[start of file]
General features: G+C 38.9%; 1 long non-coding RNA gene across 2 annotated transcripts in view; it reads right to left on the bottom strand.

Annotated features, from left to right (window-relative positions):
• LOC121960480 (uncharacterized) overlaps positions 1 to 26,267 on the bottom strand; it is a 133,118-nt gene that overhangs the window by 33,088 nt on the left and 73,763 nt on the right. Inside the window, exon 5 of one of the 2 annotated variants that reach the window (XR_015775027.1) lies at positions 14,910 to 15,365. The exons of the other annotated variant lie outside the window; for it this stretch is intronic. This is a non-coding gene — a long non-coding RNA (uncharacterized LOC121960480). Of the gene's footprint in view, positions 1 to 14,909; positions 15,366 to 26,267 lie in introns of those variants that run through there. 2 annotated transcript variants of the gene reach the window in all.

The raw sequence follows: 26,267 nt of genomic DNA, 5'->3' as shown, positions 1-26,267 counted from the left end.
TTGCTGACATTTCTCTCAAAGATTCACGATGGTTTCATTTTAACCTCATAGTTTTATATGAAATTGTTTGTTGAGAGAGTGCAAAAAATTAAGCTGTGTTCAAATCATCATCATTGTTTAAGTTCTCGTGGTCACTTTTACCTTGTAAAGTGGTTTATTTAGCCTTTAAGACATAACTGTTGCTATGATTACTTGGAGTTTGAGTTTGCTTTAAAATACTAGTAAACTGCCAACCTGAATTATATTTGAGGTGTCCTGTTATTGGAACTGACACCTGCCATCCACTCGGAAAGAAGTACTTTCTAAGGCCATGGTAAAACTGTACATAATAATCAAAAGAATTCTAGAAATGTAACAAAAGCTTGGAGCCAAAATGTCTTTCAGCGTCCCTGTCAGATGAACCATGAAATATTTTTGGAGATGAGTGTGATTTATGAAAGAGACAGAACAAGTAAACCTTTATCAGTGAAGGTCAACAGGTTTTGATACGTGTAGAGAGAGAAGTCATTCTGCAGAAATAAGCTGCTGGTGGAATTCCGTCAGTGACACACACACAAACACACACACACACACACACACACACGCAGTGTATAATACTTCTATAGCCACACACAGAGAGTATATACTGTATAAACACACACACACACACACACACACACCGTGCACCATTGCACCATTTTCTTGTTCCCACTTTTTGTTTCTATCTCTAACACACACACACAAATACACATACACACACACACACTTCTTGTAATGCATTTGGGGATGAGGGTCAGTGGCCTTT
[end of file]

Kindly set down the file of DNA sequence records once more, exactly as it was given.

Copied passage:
General features: G+C 38.9%; 1 long non-coding RNA gene across 2 annotated transcripts in view; it reads right to left on the bottom strand.

Annotated features, from left to right (window-relative positions):
• LOC121960480 (uncharacterized) overlaps positions 1 to 26,267 on the bottom strand; it is a 133,118-nt gene that overhangs the window by 33,088 nt on the left and 73,763 nt on the right. Inside the window, exon 5 of one of the 2 annotated variants that reach the window (XR_015775027.1) lies at positions 14,910 to 15,365. The exons of the other annotated variant lie outside the window; for it this stretch is intronic. This is a non-coding gene — a long non-coding RNA (uncharacterized LOC121960480). Of the gene's footprint in view, positions 1 to 14,909; positions 15,366 to 26,267 lie in introns of those variants that run through there. 2 annotated transcript variants of the gene reach the window in all.

The raw sequence follows: 26,267 nt of genomic DNA, 5'->3' as shown, positions 1-26,267 counted from the left end.
TTGCTGACATTTCTCTCAAAGATTCACGATGGTTTCATTTTAACCTCATAGTTTTATATGAAATTGTTTGTTGAGAGAGTGCAAAAAATTAAGCTGTGTTCAAATCATCATCATTGTTTAAGTTCTCGTGGTCACTTTTACCTTGTAAAGTGGTTTATTTAGCCTTTAAGACATAACTGTTGCTATGATTACTTGGAGTTTGAGTTTGCTTTAAAATACTAGTAAACTGCCAACCTGAATTATATTTGAGGTGTCCTGTTATTGGAACTGACACCTGCCATCCACTCGGAAAGAAGTACTTTCTAAGGCCATGGTAAAACTGTACATAATAATCAAAAGAATTCTAGAAATGTAACAAAAGCTTGGAGCCAAAATGTCTTTCAGCGTCCCTGTCAGATGAACCATGAAATATTTTTGGAGATGAGTGTGATTTATGAAAGAGACAGAACAAGTAAACCTTTATCAGTGAAGGTCAACAGGTTTTGATACGTGTAGAGAGAGAAGTCATTCTGCAGAAATAAGCTGCTGGTGGAATTCCGTCAGTGACACACACACAAACACACACACACACACACACACACACGCAGTGTATAATACTTCTATAGCCACACACAGAGAGTATATACTGTATAAACACACACACACACACACACACACACCGTGCACCATTGCACCATTTTCTTGTTCCCACTTTTTGTTTCTATCTCTAACACACACACACAAATACACATACACACACACACACTTCTTGTAATGCATTTGGGGATGAGGGTCAGTGGCCTTT